Persecution and Sheltering in Place

Ruth and I have sat with hundreds of believers in persecution in approximately 72 countries.  Sitting at their feet brings, perhaps, an interesting perspective in regard to the global reach of the Coronavirus.  There are many commonalities.  Here are a few

  • This is not something any would choose.
  • This has been forced upon us.
  • It’s bad and it’s hard.
  • It fuels our deepest fears.
  • Our need to live is the center of the universe.
  • It separates us from those we love.
  • The simple basics for living increase in value.
  • Time slows down, almost has no meaning.
  • Not everyone will survive this challenge.
  • Eternity seems more near.

Yet, there is much believers in persecution can again be our example, our teachers.

  • They cannot hoard.  Praying for their “daily bread” is a real prayer (forget the luxury of toilet paper!)
  • They choose joy where joy is in short supply.
  • They choose to witness.  They refuse to have other prisoners and their guards without an opportunity to experience Jesus’ love.
  • Witness leads to worship. They begin their own “church” by, consistently “loving their enemies.”
  • They recognize their imprisonment is hard. They do cry out to God.
  • Often they are living off the prayers of others, especially when they can no longer carry themselves.
  • They hold in tension the Sovereignty of God and the sin of humankind.

The hardest persecution is suffering by oneself. Being the only believer in their home, or worse, in prison is extremely difficult.  Their biggest enemy is fear. The fear of not seeing one’s children grow up. The utter loneliness of being separated from one’s spouse. In these days of “sheltering in place” I’m always aware that I get to shelter in place with Ruth. Worshipping with her allows all of life to become praise. Looking beyond our situation and needs allows all of life to become praise.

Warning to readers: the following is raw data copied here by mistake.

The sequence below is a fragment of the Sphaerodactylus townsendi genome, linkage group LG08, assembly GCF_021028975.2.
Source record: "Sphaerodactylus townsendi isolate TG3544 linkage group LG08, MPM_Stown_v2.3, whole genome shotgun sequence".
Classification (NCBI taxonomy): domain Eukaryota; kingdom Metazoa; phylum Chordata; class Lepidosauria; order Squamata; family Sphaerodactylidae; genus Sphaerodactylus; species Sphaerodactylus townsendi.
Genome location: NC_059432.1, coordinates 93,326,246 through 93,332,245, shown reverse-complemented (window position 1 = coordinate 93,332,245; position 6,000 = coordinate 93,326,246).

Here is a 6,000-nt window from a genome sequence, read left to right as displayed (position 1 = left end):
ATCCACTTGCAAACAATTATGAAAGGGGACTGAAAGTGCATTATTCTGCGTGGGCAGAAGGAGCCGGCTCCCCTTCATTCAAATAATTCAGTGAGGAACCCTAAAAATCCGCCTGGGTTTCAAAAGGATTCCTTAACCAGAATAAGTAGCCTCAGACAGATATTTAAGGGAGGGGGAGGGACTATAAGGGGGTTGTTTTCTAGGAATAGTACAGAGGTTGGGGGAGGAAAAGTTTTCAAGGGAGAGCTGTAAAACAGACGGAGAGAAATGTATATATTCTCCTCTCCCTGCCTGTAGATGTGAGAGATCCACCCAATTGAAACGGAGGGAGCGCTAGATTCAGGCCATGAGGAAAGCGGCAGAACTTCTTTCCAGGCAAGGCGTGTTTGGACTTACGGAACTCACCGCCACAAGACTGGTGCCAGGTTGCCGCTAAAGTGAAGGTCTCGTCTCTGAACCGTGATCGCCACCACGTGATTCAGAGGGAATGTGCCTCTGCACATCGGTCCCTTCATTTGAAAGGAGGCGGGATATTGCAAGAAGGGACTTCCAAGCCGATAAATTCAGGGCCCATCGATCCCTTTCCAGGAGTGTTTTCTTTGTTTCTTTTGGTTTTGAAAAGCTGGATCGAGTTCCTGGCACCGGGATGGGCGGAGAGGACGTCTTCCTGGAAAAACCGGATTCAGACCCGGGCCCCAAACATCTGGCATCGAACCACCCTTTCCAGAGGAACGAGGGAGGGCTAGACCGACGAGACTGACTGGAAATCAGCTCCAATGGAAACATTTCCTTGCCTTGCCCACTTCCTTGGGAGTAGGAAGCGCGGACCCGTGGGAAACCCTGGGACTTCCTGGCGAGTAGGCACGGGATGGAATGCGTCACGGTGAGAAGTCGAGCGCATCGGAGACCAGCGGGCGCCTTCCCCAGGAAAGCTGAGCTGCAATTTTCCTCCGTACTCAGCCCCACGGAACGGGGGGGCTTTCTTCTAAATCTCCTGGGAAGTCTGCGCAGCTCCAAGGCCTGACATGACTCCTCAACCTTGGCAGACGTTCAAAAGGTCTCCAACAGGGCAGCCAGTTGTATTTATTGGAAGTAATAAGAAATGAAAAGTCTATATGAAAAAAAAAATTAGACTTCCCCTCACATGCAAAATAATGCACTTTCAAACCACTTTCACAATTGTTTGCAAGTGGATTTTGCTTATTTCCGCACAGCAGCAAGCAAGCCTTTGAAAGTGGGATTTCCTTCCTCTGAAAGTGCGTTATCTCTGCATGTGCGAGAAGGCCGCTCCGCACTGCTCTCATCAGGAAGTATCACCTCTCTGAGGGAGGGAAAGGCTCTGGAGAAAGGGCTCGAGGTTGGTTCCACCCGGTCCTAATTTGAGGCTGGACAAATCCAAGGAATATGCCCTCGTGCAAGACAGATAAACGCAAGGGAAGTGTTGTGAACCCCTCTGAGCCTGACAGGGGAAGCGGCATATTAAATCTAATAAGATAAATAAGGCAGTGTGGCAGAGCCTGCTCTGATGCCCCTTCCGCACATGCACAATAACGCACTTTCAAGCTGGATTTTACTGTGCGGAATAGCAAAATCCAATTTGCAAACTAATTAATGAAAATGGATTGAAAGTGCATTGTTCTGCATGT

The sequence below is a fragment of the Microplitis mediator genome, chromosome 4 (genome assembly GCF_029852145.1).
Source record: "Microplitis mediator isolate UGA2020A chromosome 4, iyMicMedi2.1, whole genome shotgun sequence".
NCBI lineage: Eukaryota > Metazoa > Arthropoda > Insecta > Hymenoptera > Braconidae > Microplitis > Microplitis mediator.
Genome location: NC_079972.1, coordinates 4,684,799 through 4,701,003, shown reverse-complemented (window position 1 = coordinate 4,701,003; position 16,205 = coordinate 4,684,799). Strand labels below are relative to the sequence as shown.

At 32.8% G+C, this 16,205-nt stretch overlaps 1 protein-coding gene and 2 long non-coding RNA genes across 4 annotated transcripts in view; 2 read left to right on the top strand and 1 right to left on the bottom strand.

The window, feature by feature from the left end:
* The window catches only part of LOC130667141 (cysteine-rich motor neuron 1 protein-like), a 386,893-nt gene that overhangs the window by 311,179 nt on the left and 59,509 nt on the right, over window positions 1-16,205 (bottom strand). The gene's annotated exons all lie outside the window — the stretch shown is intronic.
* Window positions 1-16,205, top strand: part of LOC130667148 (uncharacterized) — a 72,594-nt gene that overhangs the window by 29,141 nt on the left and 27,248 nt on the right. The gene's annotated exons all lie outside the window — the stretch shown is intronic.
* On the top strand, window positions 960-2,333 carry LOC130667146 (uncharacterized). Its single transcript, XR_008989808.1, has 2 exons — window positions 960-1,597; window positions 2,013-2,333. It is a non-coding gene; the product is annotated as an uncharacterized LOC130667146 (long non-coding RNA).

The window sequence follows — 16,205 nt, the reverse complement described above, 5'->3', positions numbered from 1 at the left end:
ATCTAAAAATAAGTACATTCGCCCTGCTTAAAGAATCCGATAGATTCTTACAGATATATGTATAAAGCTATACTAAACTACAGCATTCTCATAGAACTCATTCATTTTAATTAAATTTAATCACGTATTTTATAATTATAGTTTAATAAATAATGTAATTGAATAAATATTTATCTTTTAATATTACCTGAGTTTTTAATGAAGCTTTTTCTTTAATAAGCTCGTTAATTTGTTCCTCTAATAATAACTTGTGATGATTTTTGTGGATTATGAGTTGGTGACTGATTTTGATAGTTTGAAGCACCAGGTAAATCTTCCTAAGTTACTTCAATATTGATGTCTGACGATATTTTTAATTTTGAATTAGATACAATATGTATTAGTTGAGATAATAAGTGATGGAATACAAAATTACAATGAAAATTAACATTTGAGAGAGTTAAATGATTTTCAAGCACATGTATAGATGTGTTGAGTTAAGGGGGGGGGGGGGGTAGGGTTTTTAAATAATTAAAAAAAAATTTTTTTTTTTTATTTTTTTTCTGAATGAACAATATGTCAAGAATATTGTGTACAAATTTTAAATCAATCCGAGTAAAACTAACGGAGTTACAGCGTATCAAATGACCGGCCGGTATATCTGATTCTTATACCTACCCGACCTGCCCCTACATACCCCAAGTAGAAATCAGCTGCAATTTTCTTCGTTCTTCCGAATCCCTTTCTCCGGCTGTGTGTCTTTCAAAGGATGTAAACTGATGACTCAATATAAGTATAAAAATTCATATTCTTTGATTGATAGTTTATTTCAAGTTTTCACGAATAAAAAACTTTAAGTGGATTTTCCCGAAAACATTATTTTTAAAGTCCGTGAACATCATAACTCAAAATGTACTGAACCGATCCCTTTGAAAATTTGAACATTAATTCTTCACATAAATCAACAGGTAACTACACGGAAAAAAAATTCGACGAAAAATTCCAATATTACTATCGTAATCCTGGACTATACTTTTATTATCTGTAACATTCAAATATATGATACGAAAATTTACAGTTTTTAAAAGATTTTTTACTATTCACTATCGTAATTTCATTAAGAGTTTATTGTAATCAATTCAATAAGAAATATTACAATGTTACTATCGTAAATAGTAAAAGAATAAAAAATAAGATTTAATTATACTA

It was a revealingly, powerful moment.  Believers in Chinese house churches had asked me, “Has Jesus made it to other countries, or is He only known in China?”

I was floored.

I chose to talk about believers in the U.S. and Africa. Spontaneous praise; laughing, hugging, and dancing broke out.

Then they asked, “If Jesus has made it to other countries, are they persecuted like us?” I chose to tell them about believers in Somalia and other countries who often kill believers in Jesus.

To my surprise, no one said a word.

At 6 a.m. the next morning, I awoke to the sound of loud cries and sounds of distress. Thinking that security policemen had found this gathering of believers, I rushed from my bed to the inner compound.  There I witnessed approximately 170 Chinese believers, sitting and lying on the ground.  As I listened I could hear them cry in the midst of their Han Chinese language, “Somalia, Somalia, Somalia.” They were also shouting out to heaven the names of those other countries I cannot write out loud.

My interpreter came over and said, “Nik, they were so moved by your stories of believers so harshly treated in other countries that they have vowed to God to awake an hour earlier each day to pray for those who are truly persecuted.”

My tears joined theirs.

This is a time of crisis.  Use it well. Look in the mirror and see someone who is much loved by God in the midst of a pandemic. Yet also rush to look out your window upon a world where the pandemic of sin results in the imprisonment of followers of Jesus for 1 – 31 years.

Praise mixed with tears is a recipe for turning a time of crucifixion into an eternity of resurrection.